Uppsala University

Uppsala Programming for Multicore Architectures Research Center, UPMARC

Granted: 62 MSEK
Contact: Bengt Jonsson
Website: UPMARCexternal link, opens in new window

In order to increase performance and save energy, most future processor chips will contain many processors, so called cores, that work in parallel. As a consequence, almost all software must exploit parallelism, which gives rise to the grand challenge of supplying techniques and tools to support software development for multicore platforms.

UPMARC will address this challenge by

  • developing principles for algorithm construction in key application areas, considering the new trade-offs for multicores in comparison with previous multi-computers,
  • developing techniques for making the most efficient use of system resources, including processor cores, memory units, communication bandwidth, in order to meet requirements of performance and predictability,
  • developing programming language constructions and paradigms, that allow the software developer to express the potential parallelism of an algorithm, at the same time as shielding her from the added complexity of concurrency,
  • developing techniques for analyzing vital correctness properties, using formal verification, static analysis, and testing.

UPMARC brings together research groups with internationally leading expertise in complementary areas crucial for addressing these challenges: computer architecture, computer networks, parallel scientific computing, programming language technology, real-time and embedded systems, algorithmic program verification and testing, and modeling of concurrent computation.

The Genomics of Phenotypic Diversity in Natural Populations

Granted: 62 MSEK
Contact: Hans Ellegren
Website: Ellengren Labexternal link, opens in new window

The Evolutionary Biology Centre in Uppsala is one of largest centres for evolutionary research in the world, with the team behind this application representing world-class competence in several sub-disciplines of evolutionary biology.

Genomic science began with model organisms, which have been instrumental for our understanding of how biology works. However, a major challenge for the future is to unravel the genetic architecture of phenotypic traits in natural populations, essentially taking genomics from models to the wild.

The 21st century biology is poised to see a synthesis between the theory of evolution by natural selection and knowledge on the molecular genetic basis of phenotypes.

The centre is prepared to take on an internationally leading role in the demanding process of studying the genomics of natural diversity.

The aims:
(a) trace the genetic background to variation in fitness and local adaptation,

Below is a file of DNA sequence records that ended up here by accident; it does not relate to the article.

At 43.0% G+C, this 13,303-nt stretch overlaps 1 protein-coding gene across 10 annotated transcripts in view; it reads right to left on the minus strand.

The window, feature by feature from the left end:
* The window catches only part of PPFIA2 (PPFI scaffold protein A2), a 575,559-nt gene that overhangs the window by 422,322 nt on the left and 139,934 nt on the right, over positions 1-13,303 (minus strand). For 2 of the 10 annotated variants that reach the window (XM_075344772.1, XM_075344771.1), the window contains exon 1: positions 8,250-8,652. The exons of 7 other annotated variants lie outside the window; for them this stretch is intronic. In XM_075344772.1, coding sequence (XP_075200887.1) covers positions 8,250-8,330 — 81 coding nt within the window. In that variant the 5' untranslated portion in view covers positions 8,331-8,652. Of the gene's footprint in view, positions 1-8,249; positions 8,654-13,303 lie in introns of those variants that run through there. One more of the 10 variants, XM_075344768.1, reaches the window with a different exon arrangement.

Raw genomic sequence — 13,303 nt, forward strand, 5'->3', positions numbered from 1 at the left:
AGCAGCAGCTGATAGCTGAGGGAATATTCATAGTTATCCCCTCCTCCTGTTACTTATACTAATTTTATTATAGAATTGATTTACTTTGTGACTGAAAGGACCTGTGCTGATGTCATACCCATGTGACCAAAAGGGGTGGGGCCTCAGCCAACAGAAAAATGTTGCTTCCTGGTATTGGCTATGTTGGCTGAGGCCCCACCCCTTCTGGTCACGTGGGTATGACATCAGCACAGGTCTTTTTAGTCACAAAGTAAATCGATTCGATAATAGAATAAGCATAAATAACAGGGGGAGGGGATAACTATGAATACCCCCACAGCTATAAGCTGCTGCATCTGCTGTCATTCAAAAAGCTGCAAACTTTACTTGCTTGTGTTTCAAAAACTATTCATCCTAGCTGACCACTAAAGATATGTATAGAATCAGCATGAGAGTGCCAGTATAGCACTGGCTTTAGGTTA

(b) study the genetic basis for speciation, and
(c) analyse the genomics of large-scale morphological evolution.

The study organisms range from bacteria and amoebas to plants and vertebrates, reflecting the focus on diversity. The merging of genomics and evolutionary biology has far-reaching implications; for example, the long-term persistence of living organisms depends on their ability to adapt to environmental changes and the sustainable development of human societies relies on an understanding of the evolution of virulence and host shifts of parasites.

The Impact of Religion: Challenges for Society, Law and Democracy

Granted: 50 MKr
Contact: Anders Bäckström
Website: The Impact of Religionexternal link, opens in new window

This Programme will analyse the place of religion in relation to the complex economic, social, political, legal and cultural transformations taking place in Sweden and the Nordic countries at the beginning of the 21st century.

The underlying question is the following: how far does the increased visibility of religion translate into substantive changes in Swedish society? The novelty of the programme lies in its rich interdisciplinary approach, the unique choice of issues, and the diverse methodological and theoretical positions employed to understand the issues at stake.

These will be highlighted in six themes, containing a total of 30 work packages. The themes are 1) Religious and Social Change;
2) Integration, Democracy and Political Culture;
3) Families, Law and Society;
4) Well-being and Health;
5) Welfare Models: Organisation and Values;
6) Science and Religion.

The programme will examine critically both existing and alternative paradigms. Its results will be relevant for future research on secularisation, democracy, law, stress prevention, welfare organisation and identity formation. Those benefiting from the research will include the scientific community, voluntary organisations, policy makers, legislators and other authorities in Sweden, the Nordic countries and the EU.

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Updated: 2014-05-06